When the Golden State Warriors drafted sharpshooter Klay Thompson out of Washington State two years ago, one would be hard-pressed to conceive a situation in which Thompson might be dealt after playing just a season and a half in the blue and gold.
According to several reports, however, that scenario has more than a puncher’s chance of playing out very shortly, with Thompson involved in a rumored trade for New Orleans Hornets’ guard Eric Gordon.
There are so many dimensions to this potential deal that it is difficult to know where to begin. Perhaps the best starting point is the question “Why?” Thompson’s game has improved dramatically from his rookie season, with the second-year shooting guard averaging 16.4 points per game over 35 minutes per contest. When he’s on, the Warriors become one of the better scoring teams in the league. Among Warriors, only Stephen Curry represents a bigger threat from behind the three-point arc.
The answer to “why?” may be the same response used when Golden State traded Monta Ellis to Milwaukee. As noted by KNBR radio host Larry Kruger on the “Gary and Larry” morning radio show in the Bay Area, Thompson’s “people” believe that Klay’s style may not mesh with Curry’s, hinting that the Warriors’ backcourt cannot co-exist. That notion is easy for fans to dismiss, but think of it this way: how effective could you be at your job if you had someone working in the cubicle next to you with a nearly identical skill set? What if you and the co-worker constantly clamored for the same projects, the same tasks, but your boss continued to defer (for the most part) to the slightly more experienced employee?
(Apologies to those of you that don’t work in cubicles.)
Then there’s the other half of this rumor. Eric Gordon would add a potentially dynamic presence to the Warriors’ roster, but also a handful of question marks. Just one year older than Thompson, Gordon has shown flashes of brilliance, evidenced by a 45 percent field goal rate in 224 career games. The league knows he can play, too, something made clear when New Orleans demanded Gordon in the trade that sent Chris Paul to the Clippers.
Unfortunately, injuries have plagued Gordon throughout his short career. The 24-year old guard has only played 19 games this season due to a variety of ailments, and past concerns have scared many a team away from attempting to acquire his talents. With Curry presenting his own risks, it would be a slightly shaky proposition at best for Golden State to hedge its bets on a starting backcourt that isn’t exactly a bastion of health.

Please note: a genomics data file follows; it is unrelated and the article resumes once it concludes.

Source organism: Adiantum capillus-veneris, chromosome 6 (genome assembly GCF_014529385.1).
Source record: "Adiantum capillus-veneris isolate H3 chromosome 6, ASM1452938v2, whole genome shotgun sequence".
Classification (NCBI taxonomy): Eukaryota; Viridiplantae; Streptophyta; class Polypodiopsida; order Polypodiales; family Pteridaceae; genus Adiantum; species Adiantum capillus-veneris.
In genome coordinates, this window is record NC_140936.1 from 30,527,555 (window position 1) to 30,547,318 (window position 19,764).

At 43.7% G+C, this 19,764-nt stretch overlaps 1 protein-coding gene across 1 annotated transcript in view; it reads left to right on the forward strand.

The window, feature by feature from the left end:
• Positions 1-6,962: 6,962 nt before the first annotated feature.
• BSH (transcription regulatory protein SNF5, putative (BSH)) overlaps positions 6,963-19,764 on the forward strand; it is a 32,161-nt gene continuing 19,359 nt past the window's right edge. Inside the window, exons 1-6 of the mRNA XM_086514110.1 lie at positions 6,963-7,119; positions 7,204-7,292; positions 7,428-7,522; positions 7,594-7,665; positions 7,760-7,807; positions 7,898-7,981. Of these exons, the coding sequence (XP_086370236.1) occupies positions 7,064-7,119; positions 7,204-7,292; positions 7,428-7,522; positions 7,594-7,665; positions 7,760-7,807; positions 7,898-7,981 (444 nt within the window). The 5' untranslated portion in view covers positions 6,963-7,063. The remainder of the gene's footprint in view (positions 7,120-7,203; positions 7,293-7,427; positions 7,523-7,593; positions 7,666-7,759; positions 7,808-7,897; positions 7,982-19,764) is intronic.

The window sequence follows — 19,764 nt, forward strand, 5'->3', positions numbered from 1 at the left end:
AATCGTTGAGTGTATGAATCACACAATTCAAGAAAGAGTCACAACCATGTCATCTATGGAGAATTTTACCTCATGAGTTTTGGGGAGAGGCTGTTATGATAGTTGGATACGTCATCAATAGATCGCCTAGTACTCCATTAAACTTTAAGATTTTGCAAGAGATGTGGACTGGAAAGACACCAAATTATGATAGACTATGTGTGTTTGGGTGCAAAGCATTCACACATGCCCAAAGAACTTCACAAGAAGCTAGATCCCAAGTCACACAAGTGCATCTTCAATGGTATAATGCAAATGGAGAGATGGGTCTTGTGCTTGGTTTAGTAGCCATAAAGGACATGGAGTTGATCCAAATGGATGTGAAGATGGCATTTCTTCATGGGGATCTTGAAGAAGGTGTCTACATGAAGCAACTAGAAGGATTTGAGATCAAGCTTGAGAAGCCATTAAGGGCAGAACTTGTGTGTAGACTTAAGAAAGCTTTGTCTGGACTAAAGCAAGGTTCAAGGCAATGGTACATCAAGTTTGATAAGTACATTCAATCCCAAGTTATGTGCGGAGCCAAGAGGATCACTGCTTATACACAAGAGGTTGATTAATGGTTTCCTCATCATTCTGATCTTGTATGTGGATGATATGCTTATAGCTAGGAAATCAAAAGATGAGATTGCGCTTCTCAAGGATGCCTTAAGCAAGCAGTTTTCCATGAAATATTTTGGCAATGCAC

Then there’s the money. Gordon doesn’t have what many would call an agreeable contract, which could ultimately be the biggest snag. The Hornets’ guard is currently in year one of a 4-year, $58 million contract. If you’re going to take that on, you’d better be darn sure you’re going to get your money’s worth. In a salary-capped league, Golden State could find itself stuck with all those dollars on the bench and nowhere to unload them. Even if Gordon remains healthy, is he so much of a better player that it would be worth spending the extra money on him, regardless of how Thompson “meshes” with Curry?
Additionally, because of the great disparity between Thompson’s and Gordon’s contracts, Golden State would have to unload another player. Sam Amico of Fox Sports Ohio cited league sources saying that Andris Biedrins or Richard Jefferson could become the extra piece. At the very least, a Thompson-Gordon swap could assuage the nation of Biedrins haters that have accumulated amongst the Warriors fan base.
In this writer’s opinion, the trade is unlikely to happen for several reasons, the most pressing of which are Gordon’s health, his contract and the fact that Thompson could emerge as a star within the next year. He may already be a better defender than Gordon is and appears to only be getting better with experience. If the deal does indeed happen, it will be a polarizing one, but until they cross that bridge, the Warriors must retain focus and shake off the malaise of a six-game losing streak that no trade in the world is going to fix by itself.